Winter moth on pine tree bark

12 Days of Winter Wildlife: Active Insects

It’s day three of our 12 Days of Winter Wildlife and we are exploring insects that are active in the cold weather, and in particular, winter moths. These are amazing animals, but how do we study moths? Join moth expert Annette Shelford as she shows us why moths are important and how to monitor them with this film from our Zoology Live festival that took … Continue reading 12 Days of Winter Wildlife: Active Insects

Photograph of a robin in a yew tree

12 Days of Winter Wildlife: Garden Birds

For day two of our 12 Days of Winter Wildlife, we are celebrating our feathered friends. Winter can be tough for birds. As the temperature drops, they need more energy to keep warm. But once the bounty of berries and seeds of the autumn is over, food can be in short supply. Provide birds with food in your garden or outdoor space and you can … Continue reading 12 Days of Winter Wildlife: Garden Birds

Three Carolina parakeet skins from the Museum of Zoology

Natural History, Extinction, and Storytelling at the Museum of Zoology

In this blog for Lost Species Day 2020, Geography PhD student Anna Guasco explores the question of: How do we tell stories and remember histories about natural history, extinction, and species endangerment in museums – and why does this matter? Today is Remembrance Day for Lost Species, or ‘Lost Species Day’. This label memorialises dodos, thylacines, passenger pigeons, and other icons of extinction – as … Continue reading Natural History, Extinction, and Storytelling at the Museum of Zoology

View of a rainforest in Costa Rica from above

We know conservation is working, but do we really know what works?

Alec Christie, PhD student in the Conservation Evidence group of the Department of Zoology writes: Go to your doctor and they’ll give you the best treatment based on the scientific evidence. So why can’t we do the same for biodiversity? Recently we’ve seen a flurry of important work highlighting the continuing decline of biodiversity, including David Attenborough’s documentary Extinction: the facts. It’s also very encouraging … Continue reading We know conservation is working, but do we really know what works?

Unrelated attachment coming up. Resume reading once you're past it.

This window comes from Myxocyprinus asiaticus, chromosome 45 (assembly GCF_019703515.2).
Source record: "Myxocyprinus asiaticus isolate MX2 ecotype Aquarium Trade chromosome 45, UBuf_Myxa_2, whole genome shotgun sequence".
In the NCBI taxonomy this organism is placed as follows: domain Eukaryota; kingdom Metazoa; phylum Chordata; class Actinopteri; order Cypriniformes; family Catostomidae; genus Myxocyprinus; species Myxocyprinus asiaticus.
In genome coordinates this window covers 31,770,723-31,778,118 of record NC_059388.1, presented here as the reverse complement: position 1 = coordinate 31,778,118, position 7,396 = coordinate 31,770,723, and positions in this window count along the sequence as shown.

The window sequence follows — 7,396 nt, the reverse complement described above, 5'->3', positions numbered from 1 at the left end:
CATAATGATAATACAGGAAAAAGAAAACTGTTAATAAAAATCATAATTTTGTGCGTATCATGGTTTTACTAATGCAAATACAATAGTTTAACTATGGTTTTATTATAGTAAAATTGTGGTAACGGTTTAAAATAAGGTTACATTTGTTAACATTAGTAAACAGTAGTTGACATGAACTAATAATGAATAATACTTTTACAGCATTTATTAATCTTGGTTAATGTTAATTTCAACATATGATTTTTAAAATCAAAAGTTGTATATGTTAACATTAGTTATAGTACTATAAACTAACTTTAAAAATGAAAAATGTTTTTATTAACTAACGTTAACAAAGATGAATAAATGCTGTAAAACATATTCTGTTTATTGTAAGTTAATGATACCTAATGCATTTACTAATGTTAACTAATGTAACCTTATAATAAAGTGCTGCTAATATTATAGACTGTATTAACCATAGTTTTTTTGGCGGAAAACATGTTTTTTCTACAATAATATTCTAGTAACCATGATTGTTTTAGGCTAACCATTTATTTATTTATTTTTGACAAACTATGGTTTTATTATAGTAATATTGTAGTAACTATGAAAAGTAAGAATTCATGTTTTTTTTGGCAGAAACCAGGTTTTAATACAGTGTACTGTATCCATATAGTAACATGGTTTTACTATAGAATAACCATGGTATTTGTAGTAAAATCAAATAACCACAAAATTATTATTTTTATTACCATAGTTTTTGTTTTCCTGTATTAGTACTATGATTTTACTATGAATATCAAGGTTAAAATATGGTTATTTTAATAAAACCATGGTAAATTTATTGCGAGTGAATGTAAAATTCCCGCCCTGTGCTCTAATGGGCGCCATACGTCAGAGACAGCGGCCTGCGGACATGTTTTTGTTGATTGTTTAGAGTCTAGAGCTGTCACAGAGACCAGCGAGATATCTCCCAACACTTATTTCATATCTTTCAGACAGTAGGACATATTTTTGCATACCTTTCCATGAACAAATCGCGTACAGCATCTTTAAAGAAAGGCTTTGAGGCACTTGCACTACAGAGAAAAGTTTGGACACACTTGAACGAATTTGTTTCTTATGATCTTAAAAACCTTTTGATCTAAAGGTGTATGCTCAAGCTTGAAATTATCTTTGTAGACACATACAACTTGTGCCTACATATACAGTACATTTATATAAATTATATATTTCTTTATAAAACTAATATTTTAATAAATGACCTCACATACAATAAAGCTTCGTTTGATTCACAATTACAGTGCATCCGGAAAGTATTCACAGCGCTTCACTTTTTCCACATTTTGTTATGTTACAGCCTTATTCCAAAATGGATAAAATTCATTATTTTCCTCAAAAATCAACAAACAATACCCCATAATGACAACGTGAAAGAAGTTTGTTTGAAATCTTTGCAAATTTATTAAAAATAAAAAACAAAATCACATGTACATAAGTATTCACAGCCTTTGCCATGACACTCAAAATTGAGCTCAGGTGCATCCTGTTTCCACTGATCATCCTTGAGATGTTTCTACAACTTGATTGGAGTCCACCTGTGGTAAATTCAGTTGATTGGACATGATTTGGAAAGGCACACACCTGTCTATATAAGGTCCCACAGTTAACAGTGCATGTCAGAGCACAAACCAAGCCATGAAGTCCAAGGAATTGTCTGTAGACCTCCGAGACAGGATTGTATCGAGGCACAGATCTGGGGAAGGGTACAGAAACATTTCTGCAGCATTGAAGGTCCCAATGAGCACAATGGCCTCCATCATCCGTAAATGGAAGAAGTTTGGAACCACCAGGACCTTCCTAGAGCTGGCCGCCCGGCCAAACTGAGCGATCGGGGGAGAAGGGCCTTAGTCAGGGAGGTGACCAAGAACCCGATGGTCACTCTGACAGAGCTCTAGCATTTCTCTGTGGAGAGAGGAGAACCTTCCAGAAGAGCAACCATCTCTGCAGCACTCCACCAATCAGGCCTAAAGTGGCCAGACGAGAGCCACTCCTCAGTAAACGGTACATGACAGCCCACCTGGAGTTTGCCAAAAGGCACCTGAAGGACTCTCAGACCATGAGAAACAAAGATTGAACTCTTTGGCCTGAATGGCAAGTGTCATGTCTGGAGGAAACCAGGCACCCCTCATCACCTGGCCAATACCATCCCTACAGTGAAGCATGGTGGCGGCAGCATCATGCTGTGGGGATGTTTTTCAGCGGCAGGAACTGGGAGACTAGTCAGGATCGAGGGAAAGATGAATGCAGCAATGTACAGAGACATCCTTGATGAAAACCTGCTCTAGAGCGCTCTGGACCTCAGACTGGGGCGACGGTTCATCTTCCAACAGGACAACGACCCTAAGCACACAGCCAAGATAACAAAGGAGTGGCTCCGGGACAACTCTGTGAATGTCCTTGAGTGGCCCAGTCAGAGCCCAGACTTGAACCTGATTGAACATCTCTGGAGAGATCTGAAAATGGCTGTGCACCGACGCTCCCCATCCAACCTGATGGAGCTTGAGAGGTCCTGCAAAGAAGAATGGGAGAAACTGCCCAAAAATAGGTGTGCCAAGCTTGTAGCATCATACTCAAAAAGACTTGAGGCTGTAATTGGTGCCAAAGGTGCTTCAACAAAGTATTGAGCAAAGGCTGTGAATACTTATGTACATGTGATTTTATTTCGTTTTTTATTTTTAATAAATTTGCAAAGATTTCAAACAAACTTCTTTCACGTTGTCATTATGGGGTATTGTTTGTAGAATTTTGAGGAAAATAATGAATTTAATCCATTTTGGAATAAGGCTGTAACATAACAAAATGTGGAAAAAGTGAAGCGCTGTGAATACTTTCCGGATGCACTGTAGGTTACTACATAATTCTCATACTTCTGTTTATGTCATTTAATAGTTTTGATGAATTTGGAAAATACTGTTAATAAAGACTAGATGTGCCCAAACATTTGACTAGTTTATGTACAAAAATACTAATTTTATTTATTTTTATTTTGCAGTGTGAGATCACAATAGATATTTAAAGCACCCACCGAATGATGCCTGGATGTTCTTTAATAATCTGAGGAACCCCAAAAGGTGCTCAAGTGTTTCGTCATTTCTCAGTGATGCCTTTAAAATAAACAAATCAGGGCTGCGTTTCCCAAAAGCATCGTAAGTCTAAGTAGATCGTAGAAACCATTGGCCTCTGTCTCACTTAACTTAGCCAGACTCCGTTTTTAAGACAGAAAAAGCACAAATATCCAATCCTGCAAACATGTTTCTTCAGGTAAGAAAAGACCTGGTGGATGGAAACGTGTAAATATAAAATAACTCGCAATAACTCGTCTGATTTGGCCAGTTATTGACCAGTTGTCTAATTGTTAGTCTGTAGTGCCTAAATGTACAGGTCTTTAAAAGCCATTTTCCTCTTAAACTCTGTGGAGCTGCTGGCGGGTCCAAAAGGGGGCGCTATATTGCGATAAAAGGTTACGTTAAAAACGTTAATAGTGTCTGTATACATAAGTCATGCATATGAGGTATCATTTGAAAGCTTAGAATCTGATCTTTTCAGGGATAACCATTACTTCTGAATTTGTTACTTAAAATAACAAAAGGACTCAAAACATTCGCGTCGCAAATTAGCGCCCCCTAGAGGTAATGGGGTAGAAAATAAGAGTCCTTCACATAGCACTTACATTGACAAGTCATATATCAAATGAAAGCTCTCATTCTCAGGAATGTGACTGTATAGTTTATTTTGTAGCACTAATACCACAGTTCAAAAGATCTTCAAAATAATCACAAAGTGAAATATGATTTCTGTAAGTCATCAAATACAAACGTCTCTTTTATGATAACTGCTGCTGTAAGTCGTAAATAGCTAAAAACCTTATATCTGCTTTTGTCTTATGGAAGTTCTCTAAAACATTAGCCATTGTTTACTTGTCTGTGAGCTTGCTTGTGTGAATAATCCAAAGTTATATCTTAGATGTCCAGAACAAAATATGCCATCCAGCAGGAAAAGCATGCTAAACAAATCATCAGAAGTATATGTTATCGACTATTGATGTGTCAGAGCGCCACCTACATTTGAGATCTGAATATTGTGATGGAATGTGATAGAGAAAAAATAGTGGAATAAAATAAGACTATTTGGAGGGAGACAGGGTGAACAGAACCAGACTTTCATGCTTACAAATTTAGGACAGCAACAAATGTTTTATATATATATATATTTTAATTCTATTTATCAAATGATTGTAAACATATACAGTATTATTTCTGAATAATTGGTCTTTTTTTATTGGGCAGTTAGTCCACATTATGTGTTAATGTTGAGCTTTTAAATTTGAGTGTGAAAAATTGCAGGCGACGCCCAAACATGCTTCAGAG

Robin on the frosted branches of a willow

Coming Soon: 12 Days of Winter Wildlife

This year we are taking our Winter Wildlife event online. Join us for the live launch on our YouTube channel at 4.30pm on Tuesday 1 December or catch up here: Get your questions ready for a LIVE Q&A with Rob Jaques from the British Trust for Ornithology, who’ll be talking about birds and other winter wildlife, and ways you can get involved collecting important data … Continue reading Coming Soon: 12 Days of Winter Wildlife

White admiral on leaf

Provide shady spots to protect butterflies from climate change

Researchers have discovered significant variations in the ability of different UK butterfly species to maintain a suitable body temperature. Species that rely most on finding a suitably shady location to keep cool are at the greatest risk of population decline. The results predict how climate change might impact butterfly communities, and will inform conservation strategies to protect them. The results, published in the Journal of … Continue reading Provide shady spots to protect butterflies from climate change

Lantern bugs for a Festival of Lights

At this time of year, people across the world will be celebrating Diwali or Deepawali, also known as the Indian festival of lights. Create a lantern bug light holder to celebrate the festival together. What is a lantern bug? Lantern bugs, Fulgora and Pyrops, (also known as lanternflies) are found across south and south east Asia, and the Americas; mostly in tropical regions. They are part of … Continue reading Lantern bugs for a Festival of Lights

yellow petaled flower with black yellow bee during daytime

Busy Bee Communication

Ever wondered how bees communicate with each other to work as a team? Learn about the important job these pollinating insects carry out. Play our ‘Talk like a Bee’ game and discover how bees can ‘smell’ each other when visiting flowers, and find out how we can give these insects a helping hand by building your very own bee-friendly winter refuge. Insect communication Insects can … Continue reading Busy Bee Communication

A cleared and stained backbone from a hatchling skate. Red staining indicates mineralised cartilage and blue staining indicates unmineralised cartilage.

Segmentation of the backbone

Kate Criswell, Postdoctoral Research Associate, writes: One of the key features that distinguishes vertebrate animals from our invertebrate cousins (such as insects and molluscs) is a backbone, or a series of vertebrae that run the length of the body. These vertebrae can range in number from only nine in frogs to over 300 in elongate animals like snakes and eels! They are important for providing … Continue reading Segmentation of the backbone